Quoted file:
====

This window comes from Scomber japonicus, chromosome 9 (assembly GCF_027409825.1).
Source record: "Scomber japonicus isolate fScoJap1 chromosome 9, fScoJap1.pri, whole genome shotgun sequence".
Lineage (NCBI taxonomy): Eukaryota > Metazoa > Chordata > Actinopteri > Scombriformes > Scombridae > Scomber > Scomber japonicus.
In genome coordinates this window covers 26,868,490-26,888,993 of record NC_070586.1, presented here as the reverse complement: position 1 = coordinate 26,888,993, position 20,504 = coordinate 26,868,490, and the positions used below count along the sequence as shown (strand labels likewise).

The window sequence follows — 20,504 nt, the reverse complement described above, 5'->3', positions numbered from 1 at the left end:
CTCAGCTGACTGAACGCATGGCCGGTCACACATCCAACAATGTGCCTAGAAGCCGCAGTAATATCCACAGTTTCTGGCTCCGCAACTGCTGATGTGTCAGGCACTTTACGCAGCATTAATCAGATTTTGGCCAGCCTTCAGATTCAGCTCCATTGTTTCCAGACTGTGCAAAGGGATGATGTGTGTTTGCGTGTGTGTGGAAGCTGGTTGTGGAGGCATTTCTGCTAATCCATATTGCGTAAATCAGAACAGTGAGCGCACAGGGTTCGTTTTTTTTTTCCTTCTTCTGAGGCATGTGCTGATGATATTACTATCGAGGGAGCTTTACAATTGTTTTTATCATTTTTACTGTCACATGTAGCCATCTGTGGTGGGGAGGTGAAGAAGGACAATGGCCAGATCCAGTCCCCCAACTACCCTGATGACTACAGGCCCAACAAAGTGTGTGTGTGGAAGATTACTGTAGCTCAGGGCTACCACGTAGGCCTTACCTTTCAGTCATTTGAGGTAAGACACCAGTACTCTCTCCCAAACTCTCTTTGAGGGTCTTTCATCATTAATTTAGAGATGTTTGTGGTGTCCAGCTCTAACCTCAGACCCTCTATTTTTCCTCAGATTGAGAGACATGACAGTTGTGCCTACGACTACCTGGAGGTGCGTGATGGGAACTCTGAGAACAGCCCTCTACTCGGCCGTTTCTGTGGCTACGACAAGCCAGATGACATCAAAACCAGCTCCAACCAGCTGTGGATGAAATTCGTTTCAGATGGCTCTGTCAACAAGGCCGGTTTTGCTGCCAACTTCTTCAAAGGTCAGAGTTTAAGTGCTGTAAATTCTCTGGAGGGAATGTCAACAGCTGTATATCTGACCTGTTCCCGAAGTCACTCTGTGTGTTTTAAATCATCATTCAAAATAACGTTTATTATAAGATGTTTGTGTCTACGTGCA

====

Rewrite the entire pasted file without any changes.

This window comes from Scomber japonicus, chromosome 9 (assembly GCF_027409825.1).
Source record: "Scomber japonicus isolate fScoJap1 chromosome 9, fScoJap1.pri, whole genome shotgun sequence".
Lineage (NCBI taxonomy): Eukaryota > Metazoa > Chordata > Actinopteri > Scombriformes > Scombridae > Scomber > Scomber japonicus.
In genome coordinates this window covers 26,868,490-26,888,993 of record NC_070586.1, presented here as the reverse complement: position 1 = coordinate 26,888,993, position 20,504 = coordinate 26,868,490, and the positions used below count along the sequence as shown (strand labels likewise).

The window sequence follows — 20,504 nt, the reverse complement described above, 5'->3', positions numbered from 1 at the left end:
CTCAGCTGACTGAACGCATGGCCGGTCACACATCCAACAATGTGCCTAGAAGCCGCAGTAATATCCACAGTTTCTGGCTCCGCAACTGCTGATGTGTCAGGCACTTTACGCAGCATTAATCAGATTTTGGCCAGCCTTCAGATTCAGCTCCATTGTTTCCAGACTGTGCAAAGGGATGATGTGTGTTTGCGTGTGTGTGGAAGCTGGTTGTGGAGGCATTTCTGCTAATCCATATTGCGTAAATCAGAACAGTGAGCGCACAGGGTTCGTTTTTTTTTTCCTTCTTCTGAGGCATGTGCTGATGATATTACTATCGAGGGAGCTTTACAATTGTTTTTATCATTTTTACTGTCACATGTAGCCATCTGTGGTGGGGAGGTGAAGAAGGACAATGGCCAGATCCAGTCCCCCAACTACCCTGATGACTACAGGCCCAACAAAGTGTGTGTGTGGAAGATTACTGTAGCTCAGGGCTACCACGTAGGCCTTACCTTTCAGTCATTTGAGGTAAGACACCAGTACTCTCTCCCAAACTCTCTTTGAGGGTCTTTCATCATTAATTTAGAGATGTTTGTGGTGTCCAGCTCTAACCTCAGACCCTCTATTTTTCCTCAGATTGAGAGACATGACAGTTGTGCCTACGACTACCTGGAGGTGCGTGATGGGAACTCTGAGAACAGCCCTCTACTCGGCCGTTTCTGTGGCTACGACAAGCCAGATGACATCAAAACCAGCTCCAACCAGCTGTGGATGAAATTCGTTTCAGATGGCTCTGTCAACAAGGCCGGTTTTGCTGCCAACTTCTTCAAAGGTCAGAGTTTAAGTGCTGTAAATTCTCTGGAGGGAATGTCAACAGCTGTATATCTGACCTGTTCCCGAAGTCACTCTGTGTGTTTTAAATCATCATTCAAAATAACGTTTATTATAAGATGTTTGTGTCTACGTGCA